“It is by this Art that all objects are truly represented just as they appear to the Eye be they ever so complex.”

—John Singleton Copley to John Adams, 15 October 1786

Two Portraits of a Woman Painted 50 Years Apart

These two portraits depict Elizabeth Oliver Lyde (1739–1820), daughter of Boston loyalist Andrew Oliver. John Singleton Copley painted the portrait on the left in 1758, when Elizabeth was 19 years old. The watercolor on the right was painted by William Dunlap in 1811 or 1812 in New York City when Elizabeth was 72 or 73.

Though painted more than 50 years apart, there are striking similarities in the two portraits. Elizabeth’s penetrating dark eyes are depicted in both. As well, she wore almost the exact same shade of pink and has a similar head tilt.

Elizabeth married Boston merchant Edward Lyde in 1772. Their son, Edward, was born in 1773. They were loyalists and moved from Boston to Halifax, Nova Scotia, then to England, during the American Revolution. The family moved to New York City sometime before 1811. Elizabeth’s husband Edward died in 1812, Elizabeth died in 1820, and her son Edward never married and died in 1831. They are all buried in Manhattan, New York.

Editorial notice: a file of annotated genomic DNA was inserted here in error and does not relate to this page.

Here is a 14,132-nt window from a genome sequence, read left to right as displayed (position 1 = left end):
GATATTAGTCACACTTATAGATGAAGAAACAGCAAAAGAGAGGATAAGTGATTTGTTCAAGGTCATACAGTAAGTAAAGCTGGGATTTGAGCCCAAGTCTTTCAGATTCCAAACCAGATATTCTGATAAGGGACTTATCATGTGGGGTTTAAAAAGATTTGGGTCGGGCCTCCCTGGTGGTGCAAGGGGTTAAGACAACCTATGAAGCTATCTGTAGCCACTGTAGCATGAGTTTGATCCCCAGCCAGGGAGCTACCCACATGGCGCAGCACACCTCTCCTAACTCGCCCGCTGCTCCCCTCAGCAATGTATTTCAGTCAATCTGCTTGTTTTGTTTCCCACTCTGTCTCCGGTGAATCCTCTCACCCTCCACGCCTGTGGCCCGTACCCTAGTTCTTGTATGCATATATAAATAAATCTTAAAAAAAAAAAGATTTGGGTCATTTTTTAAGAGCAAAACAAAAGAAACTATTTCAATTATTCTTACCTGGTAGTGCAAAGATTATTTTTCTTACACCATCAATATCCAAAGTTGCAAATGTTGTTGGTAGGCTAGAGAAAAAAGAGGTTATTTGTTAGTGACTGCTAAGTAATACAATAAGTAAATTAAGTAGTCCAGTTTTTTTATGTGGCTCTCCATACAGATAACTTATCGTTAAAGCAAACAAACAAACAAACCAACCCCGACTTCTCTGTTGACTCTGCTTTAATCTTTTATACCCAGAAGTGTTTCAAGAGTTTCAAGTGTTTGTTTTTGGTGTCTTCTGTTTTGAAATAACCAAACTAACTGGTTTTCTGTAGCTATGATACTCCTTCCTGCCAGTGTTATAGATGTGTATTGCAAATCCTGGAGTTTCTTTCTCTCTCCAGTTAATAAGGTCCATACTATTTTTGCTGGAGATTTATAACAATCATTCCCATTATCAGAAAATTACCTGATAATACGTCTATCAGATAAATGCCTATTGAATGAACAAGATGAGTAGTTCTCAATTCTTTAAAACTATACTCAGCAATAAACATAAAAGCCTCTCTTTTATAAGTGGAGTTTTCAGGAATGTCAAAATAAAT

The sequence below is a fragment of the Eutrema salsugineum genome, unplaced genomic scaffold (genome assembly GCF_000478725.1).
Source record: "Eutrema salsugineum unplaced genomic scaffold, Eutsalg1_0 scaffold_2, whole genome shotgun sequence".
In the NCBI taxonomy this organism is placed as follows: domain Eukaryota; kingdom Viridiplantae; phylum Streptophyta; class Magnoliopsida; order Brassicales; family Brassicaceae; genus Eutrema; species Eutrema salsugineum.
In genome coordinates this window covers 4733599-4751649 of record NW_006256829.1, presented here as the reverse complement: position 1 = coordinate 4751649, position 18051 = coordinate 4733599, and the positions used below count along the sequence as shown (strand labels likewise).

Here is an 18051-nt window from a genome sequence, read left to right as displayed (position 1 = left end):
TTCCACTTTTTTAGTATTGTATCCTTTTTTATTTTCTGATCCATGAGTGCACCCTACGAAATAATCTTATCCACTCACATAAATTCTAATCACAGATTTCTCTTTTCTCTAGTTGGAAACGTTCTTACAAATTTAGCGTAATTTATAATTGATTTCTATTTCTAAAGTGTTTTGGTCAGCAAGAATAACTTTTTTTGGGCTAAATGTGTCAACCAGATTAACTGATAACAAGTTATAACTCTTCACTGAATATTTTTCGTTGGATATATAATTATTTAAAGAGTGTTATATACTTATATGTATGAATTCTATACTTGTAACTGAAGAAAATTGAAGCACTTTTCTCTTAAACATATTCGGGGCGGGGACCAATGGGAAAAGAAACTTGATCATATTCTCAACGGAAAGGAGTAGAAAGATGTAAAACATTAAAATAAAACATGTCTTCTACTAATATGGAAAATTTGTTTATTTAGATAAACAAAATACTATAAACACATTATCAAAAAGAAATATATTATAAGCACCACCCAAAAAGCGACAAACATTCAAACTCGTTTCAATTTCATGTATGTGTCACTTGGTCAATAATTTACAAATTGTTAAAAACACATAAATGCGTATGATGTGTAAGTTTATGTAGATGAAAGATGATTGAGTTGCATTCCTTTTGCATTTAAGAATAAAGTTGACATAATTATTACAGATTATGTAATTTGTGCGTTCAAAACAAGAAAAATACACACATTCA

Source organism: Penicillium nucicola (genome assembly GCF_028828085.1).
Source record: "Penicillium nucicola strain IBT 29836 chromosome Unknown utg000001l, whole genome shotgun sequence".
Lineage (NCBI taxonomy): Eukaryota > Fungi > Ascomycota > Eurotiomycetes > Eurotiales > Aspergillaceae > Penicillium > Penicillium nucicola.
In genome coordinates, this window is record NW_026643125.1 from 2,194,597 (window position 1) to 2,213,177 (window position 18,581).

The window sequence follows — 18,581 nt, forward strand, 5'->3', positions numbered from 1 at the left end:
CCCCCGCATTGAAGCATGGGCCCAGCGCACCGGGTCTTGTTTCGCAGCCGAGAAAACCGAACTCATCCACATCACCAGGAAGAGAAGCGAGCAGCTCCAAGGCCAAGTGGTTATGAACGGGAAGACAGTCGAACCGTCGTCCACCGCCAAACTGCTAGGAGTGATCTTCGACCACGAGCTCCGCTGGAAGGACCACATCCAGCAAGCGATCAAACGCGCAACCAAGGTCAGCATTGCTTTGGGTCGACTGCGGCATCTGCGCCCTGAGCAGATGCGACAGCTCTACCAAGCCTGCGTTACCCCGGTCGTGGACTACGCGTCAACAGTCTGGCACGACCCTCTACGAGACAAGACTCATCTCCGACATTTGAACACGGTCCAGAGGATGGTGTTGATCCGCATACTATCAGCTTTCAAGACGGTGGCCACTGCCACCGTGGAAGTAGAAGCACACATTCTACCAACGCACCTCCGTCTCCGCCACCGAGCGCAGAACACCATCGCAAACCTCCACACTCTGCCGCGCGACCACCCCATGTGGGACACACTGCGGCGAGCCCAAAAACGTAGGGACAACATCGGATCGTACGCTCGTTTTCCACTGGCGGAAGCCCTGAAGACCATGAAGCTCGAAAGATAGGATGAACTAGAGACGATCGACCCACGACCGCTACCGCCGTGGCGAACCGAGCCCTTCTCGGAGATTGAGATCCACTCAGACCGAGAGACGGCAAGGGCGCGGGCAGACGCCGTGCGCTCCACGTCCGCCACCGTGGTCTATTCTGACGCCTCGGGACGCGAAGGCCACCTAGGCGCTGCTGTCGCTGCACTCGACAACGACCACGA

View the 1758 portrait up close here, and the 1811/1812 portrait up close here.

MHS News

Fellowship Deadlines Quickly Approaching

The Massachusetts Historical Society now offers multiple awards to scholars who need to use its library and archival collections. The research projects that the MHS supports through its fellowship programs produce cutting-edge historical scholarship.

The MHS awards two long-term NEH fellowships annually. Applicants research at the MHS for a minimum of four months and a maximum of twelve months on their proposed project. The application deadline for the academic year 20242025 is 15 January 2024. Learn more and apply here.

The MHS also awards 15 short-term fellowships annually and helps to provide approximately 24 New England Regional Fellowship Consortium grants for projects that draw on the resources of 31 participating research and cultural institutions. Please take note of the following upcoming deadlines:

New England Regional Fellowship Consortium: 1 February 2024

Suzanne and Caleb Loring Fellowship: 15 February 2024

MHS Short-Term Fellowships: 1 March 2024

Object of History Podcast, The Branded Hand Available, Available 15 January

The Object of History podcast Season 3, Episode 3, The Branded Hand, will explore the significance of the daguerreotype photograph of Capt. Jonathan Walker's branded hand.

This episode releases on Monday, 15 January. Listen to it here.

Upcoming Events


Tuesday, 16 January | 5:00 PM

Seeing the Forest as the Key: Lumbermen, Foresters & Racial Power in the Early Twentieth-Century South & the West

Evan Bonney, Centre d'histoire de Sciences Po and Perri Meldon, Boston University, with comment by Megan Kate Nelson, historian and writer.

Register to attend in person.

Register to attend online.


Tuesday, 23 January | 5:00 PM

Prostitutes in Private: Sexual & Consumer Culture in Early 20th-Century New York Tenements

Deena Ecker, CUNY Graduate Center, with comment by Kathy Peiss, University of Pennsylvania.

Register to attend in person.

Register to attend online.